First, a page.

Reproducing racism : how everyday choices lock in white advantage / Daria Roithmayr.

Roithmayr, Daria, author.
Other Title:
How everyday choices lock in white advantage
New York : New York University Press, [2014]
x, 195 pages ; 24 cm
Racism -- United States.
Whites -- United States -- Economic conditions.
Whites -- United States -- Social conditions.
Minorities -- United States -- Economic conditions.
Minorities -- United States -- Social conditions.
Race discrimination -- United States.
United States -- Race relations.
"This book is designed to change the way we think about racial inequality. Long after the passage of civil rights laws and now the inauguration of our first black president, blacks and Latinos possess barely a nickel of wealth for every dollar that whites have. Why have we made so little progress? Legal scholar Daria Roithmayr provocatively argues that racial inequality lives on because white advantage functions as a powerful self-reinforcing monopoly, reproducing itself automatically from generation to generation even in the absence of intentional discrimination. Drawing on work in antitrust law and a range of other disciplines, Roithmayr brilliantly compares the dynamics of white advantage to the unfair tactics of giants like AT&T and Microsoft. With penetrating insight, Roithmayr locates the engine of white monopoly in positive feedback loops that connect the dramatic disparity of Jim Crow to modern racial gaps in jobs, housing and education. Wealthy white neighborhoods fund public schools that then turn out wealthy white neighbors. Whites with lucrative jobs informally refer their friends, who refer their friends, and so on. Roithmayr concludes that racial inequality might now be locked in place, unless policymakers immediately take drastic steps to dismantle this oppressive system. Daria Roithmayr is the George T. and Harriet E. Pfleger Professor of Law at the University of Southern California Gould School of Law. An internationally acclaimed legal scholar and activist, she is one of the country's leading voices on the legal analysis of structural racial inequality. Prior to joining USC, Professor Roithmayr advised Senator Edward Kennedy on the nominations of Clarence Thomas and David Souter, and taught law at the University of Illinois"-- Provided by publisher.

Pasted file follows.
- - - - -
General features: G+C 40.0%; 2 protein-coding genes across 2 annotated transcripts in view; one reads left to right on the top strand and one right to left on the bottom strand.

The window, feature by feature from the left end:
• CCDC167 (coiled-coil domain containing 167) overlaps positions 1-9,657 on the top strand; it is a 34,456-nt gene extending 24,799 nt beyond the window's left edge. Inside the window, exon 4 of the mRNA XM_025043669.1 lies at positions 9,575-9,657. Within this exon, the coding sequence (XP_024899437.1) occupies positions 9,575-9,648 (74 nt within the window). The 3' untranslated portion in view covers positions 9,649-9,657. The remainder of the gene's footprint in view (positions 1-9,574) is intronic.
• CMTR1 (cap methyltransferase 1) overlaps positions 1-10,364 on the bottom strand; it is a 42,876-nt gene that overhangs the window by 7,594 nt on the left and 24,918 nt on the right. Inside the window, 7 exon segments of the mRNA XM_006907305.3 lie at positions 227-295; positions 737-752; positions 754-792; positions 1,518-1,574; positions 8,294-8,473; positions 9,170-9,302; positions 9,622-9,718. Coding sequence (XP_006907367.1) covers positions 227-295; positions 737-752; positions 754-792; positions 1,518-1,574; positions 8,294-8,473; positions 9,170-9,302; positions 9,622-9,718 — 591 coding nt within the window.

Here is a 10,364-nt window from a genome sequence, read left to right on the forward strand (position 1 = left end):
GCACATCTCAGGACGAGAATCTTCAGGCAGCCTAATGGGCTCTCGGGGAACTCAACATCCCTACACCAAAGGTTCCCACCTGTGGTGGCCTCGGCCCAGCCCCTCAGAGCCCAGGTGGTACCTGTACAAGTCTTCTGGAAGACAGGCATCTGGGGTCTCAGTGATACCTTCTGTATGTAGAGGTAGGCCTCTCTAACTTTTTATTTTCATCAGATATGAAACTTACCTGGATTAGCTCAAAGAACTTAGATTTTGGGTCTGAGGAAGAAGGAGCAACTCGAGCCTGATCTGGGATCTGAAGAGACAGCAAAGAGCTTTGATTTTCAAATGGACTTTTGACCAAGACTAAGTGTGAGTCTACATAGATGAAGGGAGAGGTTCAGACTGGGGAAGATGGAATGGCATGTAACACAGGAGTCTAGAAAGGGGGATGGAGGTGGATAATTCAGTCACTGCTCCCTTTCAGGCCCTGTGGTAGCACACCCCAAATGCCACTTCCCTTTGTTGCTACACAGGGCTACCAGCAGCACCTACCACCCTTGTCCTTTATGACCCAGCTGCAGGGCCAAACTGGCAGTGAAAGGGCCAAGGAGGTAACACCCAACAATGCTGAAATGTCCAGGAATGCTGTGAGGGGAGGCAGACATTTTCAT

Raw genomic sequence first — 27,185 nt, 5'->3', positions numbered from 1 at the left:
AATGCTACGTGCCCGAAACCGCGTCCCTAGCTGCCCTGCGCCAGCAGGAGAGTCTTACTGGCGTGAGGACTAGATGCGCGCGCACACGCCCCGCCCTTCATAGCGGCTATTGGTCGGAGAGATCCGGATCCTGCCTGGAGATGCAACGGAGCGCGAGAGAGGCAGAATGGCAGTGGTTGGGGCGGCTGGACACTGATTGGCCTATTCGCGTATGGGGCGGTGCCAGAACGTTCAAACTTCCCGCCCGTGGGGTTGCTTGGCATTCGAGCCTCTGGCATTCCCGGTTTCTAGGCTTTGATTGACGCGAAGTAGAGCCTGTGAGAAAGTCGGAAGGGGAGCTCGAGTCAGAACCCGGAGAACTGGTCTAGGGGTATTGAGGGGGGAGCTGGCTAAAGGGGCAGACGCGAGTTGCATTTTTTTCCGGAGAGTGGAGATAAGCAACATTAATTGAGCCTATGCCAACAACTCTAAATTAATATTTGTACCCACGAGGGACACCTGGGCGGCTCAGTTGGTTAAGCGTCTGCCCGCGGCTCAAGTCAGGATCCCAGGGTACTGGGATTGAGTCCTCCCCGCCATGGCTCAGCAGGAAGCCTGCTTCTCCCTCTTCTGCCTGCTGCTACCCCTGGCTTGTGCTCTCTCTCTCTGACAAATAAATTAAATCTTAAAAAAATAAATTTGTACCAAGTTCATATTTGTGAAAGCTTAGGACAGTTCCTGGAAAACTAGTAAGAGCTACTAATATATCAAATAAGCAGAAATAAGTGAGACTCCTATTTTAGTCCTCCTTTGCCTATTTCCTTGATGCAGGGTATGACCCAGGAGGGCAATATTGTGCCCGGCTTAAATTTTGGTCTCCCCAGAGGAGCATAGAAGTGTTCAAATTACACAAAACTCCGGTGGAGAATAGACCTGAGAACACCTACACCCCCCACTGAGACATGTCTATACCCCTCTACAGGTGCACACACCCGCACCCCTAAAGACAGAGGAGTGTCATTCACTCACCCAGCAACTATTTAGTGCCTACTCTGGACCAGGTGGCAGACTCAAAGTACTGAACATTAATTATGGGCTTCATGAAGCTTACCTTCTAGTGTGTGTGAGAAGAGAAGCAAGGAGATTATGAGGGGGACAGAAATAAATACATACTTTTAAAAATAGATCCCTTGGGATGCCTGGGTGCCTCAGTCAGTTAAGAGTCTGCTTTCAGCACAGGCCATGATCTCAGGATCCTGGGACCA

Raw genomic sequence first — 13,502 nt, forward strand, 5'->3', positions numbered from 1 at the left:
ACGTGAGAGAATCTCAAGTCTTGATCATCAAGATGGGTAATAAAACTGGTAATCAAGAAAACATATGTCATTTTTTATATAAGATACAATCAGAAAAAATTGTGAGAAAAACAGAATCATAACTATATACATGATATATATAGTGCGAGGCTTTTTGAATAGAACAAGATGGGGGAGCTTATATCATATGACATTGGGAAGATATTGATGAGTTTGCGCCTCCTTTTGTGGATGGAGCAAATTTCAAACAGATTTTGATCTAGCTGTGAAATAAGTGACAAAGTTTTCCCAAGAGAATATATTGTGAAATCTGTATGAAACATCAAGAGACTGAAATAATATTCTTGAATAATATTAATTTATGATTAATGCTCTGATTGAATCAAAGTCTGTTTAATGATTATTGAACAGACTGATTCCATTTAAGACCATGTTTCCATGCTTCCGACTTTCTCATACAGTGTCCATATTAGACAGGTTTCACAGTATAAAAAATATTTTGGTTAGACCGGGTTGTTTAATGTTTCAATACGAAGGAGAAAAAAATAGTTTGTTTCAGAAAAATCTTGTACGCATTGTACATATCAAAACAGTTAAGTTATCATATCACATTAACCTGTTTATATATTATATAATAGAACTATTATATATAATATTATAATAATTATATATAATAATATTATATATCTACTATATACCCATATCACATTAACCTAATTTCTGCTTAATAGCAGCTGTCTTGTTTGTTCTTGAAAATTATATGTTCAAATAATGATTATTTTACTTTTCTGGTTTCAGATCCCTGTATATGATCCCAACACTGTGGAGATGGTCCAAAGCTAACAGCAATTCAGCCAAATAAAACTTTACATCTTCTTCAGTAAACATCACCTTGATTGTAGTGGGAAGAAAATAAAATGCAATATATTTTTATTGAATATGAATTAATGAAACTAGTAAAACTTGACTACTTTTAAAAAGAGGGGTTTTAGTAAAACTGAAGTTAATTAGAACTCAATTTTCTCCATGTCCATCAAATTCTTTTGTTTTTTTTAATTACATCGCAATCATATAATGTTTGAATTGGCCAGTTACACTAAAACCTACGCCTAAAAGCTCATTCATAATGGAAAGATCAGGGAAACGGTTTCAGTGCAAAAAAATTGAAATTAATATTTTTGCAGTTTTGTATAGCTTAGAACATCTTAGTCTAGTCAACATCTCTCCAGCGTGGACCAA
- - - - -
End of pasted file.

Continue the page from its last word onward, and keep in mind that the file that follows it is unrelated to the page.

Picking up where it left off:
The more things change, the more they stay the same : some (incomplete and unsatisfying) explanations for persistent inequality
Cheating at the starting line : how white racial cartels gained an early unfair advantage during Jim Crow
Racial cartels in action : an in-depth look at historical racials cartels in housing and politics
Oh dad, poor dad : how whites' early unfair advantage in wealth became self-reinforcing over time
It's how you play the game : how whites created institutional rules that favored them over time
Not what you know, but who you know : how social networks reproduce early advantage
Please won't you be my neighbor? : How neighborhood effects reproduce racial segregation
Locked in : how white advantage may now have become hard-wired into the system
Reframing race : how the lock-in model helps us to think in new ways about racial inequality
Unlocking lock-in : some general observations (and one or two suggestions) on dismantling lock-in.
Includes bibliographical references (pages 159-183) and index.
9780814777121 (hardback)
0814777120 (hardback)
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